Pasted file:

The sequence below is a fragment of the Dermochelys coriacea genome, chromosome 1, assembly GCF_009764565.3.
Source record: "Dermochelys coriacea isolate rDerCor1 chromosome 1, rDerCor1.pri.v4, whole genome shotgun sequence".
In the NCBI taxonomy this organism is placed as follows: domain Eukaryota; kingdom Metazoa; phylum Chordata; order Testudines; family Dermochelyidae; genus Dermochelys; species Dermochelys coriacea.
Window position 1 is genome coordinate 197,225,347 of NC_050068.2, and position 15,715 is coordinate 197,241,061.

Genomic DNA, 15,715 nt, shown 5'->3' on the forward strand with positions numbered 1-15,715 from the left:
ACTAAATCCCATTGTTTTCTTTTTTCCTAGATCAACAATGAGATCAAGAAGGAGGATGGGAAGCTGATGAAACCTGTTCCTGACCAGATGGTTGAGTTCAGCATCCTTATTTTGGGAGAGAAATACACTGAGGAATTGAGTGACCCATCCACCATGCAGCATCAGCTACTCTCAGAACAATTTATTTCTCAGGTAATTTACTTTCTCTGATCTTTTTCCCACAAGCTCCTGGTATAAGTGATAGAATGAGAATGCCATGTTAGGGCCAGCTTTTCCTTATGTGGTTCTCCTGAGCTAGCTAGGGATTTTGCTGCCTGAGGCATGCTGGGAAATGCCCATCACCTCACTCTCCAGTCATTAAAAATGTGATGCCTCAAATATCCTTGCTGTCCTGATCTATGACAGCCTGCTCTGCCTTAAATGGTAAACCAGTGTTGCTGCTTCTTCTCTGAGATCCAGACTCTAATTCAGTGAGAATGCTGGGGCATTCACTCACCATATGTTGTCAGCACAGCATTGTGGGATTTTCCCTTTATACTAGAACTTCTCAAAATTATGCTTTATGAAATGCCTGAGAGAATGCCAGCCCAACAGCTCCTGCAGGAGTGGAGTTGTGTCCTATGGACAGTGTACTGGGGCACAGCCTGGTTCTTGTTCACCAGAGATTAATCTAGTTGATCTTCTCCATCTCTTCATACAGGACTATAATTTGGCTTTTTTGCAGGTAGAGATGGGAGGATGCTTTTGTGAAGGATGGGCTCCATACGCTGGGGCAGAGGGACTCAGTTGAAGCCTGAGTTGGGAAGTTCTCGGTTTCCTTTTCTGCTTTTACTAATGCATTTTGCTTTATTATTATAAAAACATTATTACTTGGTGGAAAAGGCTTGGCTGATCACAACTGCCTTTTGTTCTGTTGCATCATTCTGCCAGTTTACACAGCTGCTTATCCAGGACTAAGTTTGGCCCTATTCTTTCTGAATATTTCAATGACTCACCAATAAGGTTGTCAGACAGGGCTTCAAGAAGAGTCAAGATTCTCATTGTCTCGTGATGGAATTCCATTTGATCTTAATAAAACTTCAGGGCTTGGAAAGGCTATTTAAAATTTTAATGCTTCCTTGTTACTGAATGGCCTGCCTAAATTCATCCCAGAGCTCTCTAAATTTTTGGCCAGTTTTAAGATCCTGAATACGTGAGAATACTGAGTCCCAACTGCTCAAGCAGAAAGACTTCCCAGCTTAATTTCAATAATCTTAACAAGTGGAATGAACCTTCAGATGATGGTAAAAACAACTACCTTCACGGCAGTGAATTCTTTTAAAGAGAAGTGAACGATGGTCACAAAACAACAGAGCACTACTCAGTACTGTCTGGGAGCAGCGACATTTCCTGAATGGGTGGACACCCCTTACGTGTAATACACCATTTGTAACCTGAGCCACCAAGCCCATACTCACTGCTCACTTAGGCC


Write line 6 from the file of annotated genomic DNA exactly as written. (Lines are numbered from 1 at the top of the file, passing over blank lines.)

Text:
ACTAAATCCCATTGTTTTCTTTTTTCCTAGATCAACAATGAGATCAAGAAGGAGGATGGGAAGCTGATGAAACCTGTTCCTGACCAGATGGTTGAGTTCAGCATCCTTATTTTGGGAGAGAAATACACTGAGGAATTGAGTGACCCATCCACCATGCAGCATCAGCTACTCTCAGAACAATTTATTTCTCAGGTAATTTACTTTCTCTGATCTTTTTCCCACAAGCTCCTGGTATAAGTGATAGAATGAGAATGCCATGTTAGGGCCAGCTTTTCCTTATGTGGTTCTCCTGAGCTAGCTAGGGATTTTGCTGCCTGAGGCATGCTGGGAAATGCCCATCACCTCACTCTCCAGTCATTAAAAATGTGATGCCTCAAATATCCTTGCTGTCCTGATCTATGACAGCCTGCTCTGCCTTAAATGGTAAACCAGTGTTGCTGCTTCTTCTCTGAGATCCAGACTCTAATTCAGTGAGAATGCTGGGGCATTCACTCACCATATGTTGTCAGCACAGCATTGTGGGATTTTCCCTTTATACTAGAACTTCTCAAAATTATGCTTTATGAAATGCCTGAGAGAATGCCAGCCCAACAGCTCCTGCAGGAGTGGAGTTGTGTCCTATGGACAGTGTACTGGGGCACAGCCTGGTTCTTGTTCACCAGAGATTAATCTAGTTGATCTTCTCCATCTCTTCATACAGGACTATAATTTGGCTTTTTTGCAGGTAGAGATGGGAGGATGCTTTTGTGAAGGATGGGCTCCATACGCTGGGGCAGAGGGACTCAGTTGAAGCCTGAGTTGGGAAGTTCTCGGTTTCCTTTTCTGCTTTTACTAATGCATTTTGCTTTATTATTATAAAAACATTATTACTTGGTGGAAAAGGCTTGGCTGATCACAACTGCCTTTTGTTCTGTTGCATCATTCTGCCAGTTTACACAGCTGCTTATCCAGGACTAAGTTTGGCCCTATTCTTTCTGAATATTTCAATGACTCACCAATAAGGTTGTCAGACAGGGCTTCAAGAAGAGTCAAGATTCTCATTGTCTCGTGATGGAATTCCATTTGATCTTAATAAAACTTCAGGGCTTGGAAAGGCTATTTAAAATTTTAATGCTTCCTTGTTACTGAATGGCCTGCCTAAATTCATCCCAGAGCTCTCTAAATTTTTGGCCAGTTTTAAGATCCTGAATACGTGAGAATACTGAGTCCCAACTGCTCAAGCAGAAAGACTTCCCAGCTTAATTTCAATAATCTTAACAAGTGGAATGAACCTTCAGATGATGGTAAAAACAACTACCTTCACGGCAGTGAATTCTTTTAAAGAGAAGTGAACGATGGTCACAAAACAACAGAGCACTACTCAGTACTGTCTGGGAGCAGCGACATTTCCTGAATGGGTGGACACCCCTTACGTGTAATACACCATTTGTAACCTGAGCCACCAAGCCCATACTCACTGCTCACTTAGGCC